bitwise
<programming> A bitwise operator treats its operands as a vector of bits
rather than a single number. Boolean bitwise operators combine bit N of each
operand using a Boolean function (NOT, AND, OR, XOR) to produce bit N of the
result.
For example, a bitwise AND operator ("&" in C) would evaluate 13 & 9 as (binary)
1101 & 1001 = 1001 = 9, whereas, the logical AND, (C "&&") would evaluate 13 &&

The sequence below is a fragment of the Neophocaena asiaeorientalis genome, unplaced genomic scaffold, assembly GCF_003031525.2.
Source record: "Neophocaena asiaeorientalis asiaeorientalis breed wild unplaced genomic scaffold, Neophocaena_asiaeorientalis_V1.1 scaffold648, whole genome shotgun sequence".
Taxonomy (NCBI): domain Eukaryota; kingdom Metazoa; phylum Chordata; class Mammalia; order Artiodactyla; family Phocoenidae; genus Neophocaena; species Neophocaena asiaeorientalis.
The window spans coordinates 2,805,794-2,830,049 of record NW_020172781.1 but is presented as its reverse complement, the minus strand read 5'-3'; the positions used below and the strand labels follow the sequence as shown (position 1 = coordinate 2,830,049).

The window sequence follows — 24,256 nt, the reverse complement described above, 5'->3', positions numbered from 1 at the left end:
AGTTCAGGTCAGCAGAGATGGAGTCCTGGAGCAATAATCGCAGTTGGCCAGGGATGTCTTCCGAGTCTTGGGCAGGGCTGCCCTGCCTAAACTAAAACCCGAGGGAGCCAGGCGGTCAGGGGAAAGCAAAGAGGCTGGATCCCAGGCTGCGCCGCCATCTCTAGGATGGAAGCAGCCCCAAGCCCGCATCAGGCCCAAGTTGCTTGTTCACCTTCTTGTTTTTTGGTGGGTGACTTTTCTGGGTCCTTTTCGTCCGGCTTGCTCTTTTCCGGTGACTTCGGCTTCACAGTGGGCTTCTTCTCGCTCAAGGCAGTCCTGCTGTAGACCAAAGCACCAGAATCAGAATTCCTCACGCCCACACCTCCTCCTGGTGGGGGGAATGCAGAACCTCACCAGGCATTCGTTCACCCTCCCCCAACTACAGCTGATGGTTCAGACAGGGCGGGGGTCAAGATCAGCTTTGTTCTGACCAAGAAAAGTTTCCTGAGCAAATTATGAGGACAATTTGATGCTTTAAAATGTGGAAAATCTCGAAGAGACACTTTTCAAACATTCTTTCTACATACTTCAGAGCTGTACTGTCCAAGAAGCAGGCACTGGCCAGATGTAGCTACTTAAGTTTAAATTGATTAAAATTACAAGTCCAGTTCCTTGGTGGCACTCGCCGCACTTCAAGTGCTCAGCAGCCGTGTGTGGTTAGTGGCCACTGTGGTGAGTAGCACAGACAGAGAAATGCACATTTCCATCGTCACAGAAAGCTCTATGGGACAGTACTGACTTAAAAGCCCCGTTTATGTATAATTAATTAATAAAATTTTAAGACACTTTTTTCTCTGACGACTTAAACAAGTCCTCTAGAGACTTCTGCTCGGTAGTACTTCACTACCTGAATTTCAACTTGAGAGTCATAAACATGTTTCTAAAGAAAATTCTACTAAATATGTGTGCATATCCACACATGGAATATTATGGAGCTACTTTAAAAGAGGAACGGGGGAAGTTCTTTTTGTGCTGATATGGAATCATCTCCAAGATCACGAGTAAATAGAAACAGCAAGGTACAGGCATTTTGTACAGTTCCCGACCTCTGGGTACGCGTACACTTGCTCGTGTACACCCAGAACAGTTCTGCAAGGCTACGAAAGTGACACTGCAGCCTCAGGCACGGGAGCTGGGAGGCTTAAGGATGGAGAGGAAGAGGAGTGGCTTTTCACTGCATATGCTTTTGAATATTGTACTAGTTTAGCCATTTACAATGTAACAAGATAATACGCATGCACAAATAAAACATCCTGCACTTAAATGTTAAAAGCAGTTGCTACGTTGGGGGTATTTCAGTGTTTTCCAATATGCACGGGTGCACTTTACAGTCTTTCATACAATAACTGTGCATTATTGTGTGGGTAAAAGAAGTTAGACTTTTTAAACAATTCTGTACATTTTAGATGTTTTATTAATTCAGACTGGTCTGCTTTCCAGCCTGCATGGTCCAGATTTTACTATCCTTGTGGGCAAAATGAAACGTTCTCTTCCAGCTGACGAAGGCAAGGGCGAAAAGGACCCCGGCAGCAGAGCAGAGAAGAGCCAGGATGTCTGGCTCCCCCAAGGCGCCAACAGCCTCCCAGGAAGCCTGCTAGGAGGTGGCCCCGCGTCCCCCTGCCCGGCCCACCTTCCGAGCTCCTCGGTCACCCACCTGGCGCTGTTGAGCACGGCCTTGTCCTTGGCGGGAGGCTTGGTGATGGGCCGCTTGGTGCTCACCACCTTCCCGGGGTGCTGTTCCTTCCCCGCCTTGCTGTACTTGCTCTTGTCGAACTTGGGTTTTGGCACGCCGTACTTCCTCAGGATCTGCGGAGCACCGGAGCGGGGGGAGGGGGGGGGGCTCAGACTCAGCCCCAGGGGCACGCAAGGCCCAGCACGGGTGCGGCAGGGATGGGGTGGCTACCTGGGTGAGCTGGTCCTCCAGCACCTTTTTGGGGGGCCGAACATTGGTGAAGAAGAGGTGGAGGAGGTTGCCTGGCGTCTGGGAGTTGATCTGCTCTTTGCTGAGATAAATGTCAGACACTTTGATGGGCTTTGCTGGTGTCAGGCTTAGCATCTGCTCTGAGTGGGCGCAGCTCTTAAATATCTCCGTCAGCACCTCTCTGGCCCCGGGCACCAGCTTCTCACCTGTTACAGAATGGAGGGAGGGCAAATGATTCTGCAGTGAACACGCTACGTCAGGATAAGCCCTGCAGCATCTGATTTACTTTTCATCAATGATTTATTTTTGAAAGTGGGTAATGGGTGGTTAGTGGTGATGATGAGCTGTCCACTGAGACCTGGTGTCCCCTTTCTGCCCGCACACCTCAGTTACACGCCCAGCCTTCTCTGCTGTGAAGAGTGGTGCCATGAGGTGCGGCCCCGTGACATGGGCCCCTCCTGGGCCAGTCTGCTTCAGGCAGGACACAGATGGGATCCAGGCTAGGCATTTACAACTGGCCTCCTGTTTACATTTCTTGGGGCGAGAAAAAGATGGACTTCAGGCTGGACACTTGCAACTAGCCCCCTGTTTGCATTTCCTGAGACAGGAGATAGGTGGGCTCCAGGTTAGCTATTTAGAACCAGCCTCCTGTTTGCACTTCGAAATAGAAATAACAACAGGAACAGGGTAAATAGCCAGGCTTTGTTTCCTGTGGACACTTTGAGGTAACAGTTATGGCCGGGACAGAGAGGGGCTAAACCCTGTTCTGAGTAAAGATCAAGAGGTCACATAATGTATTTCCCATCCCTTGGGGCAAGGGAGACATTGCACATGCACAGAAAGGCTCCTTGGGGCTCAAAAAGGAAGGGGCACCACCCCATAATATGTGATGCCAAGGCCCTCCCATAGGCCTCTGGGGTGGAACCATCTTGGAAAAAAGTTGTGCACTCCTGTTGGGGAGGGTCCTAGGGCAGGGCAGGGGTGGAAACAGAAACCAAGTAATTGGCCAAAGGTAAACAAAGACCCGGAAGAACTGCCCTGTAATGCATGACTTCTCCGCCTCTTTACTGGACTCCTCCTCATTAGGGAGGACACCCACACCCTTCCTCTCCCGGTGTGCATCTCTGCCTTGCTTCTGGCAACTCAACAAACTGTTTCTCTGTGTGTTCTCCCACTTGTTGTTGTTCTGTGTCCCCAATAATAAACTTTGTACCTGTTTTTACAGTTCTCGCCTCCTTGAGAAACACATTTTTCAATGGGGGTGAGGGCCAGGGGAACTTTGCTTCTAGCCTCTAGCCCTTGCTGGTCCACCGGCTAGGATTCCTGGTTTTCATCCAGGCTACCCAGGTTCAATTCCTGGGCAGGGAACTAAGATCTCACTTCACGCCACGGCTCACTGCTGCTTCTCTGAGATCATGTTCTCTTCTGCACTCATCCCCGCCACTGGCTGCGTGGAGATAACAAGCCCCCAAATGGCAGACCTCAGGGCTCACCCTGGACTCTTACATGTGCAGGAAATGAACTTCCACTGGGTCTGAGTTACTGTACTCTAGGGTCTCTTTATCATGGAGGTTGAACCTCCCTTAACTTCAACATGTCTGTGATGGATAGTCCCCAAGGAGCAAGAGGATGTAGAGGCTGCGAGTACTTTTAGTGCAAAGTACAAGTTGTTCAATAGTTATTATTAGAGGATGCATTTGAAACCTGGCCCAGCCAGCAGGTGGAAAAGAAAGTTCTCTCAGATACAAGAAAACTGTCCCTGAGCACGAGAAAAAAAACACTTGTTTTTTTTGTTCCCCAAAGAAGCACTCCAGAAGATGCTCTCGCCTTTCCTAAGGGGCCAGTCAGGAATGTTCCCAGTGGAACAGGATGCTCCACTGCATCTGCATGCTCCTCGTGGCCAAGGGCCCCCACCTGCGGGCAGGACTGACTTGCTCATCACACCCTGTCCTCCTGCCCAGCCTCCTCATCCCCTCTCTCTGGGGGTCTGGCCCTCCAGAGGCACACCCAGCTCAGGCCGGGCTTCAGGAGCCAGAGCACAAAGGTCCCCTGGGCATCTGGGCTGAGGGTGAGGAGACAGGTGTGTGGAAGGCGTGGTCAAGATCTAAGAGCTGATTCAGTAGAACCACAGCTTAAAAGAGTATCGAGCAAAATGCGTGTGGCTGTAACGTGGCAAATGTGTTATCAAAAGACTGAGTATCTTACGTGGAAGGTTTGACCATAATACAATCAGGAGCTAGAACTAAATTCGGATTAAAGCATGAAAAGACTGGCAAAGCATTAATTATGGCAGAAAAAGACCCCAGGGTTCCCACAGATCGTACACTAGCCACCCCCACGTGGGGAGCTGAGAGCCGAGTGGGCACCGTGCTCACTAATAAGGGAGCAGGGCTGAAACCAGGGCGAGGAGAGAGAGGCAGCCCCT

9 as TRUE && TRUE = TRUE = 1.
In some languages, e.g. Acorn's BASIC V, the same operators are used for both
bitwise and logical operations. This usually works except when applying NOT to a
value x which is neither 0 (false) nor 1 (true), in which case both x and (NOT
x) will be nonzero and thus treated as TRUE.
Other operations at the bit level, which are not normally described as "bitwise"
include shift and rotate.
(19950512)
Nearby terms:
bit stuffing « bit twiddling « bitty box «
bitwise » bitwise complement » bixie » bizcore
stability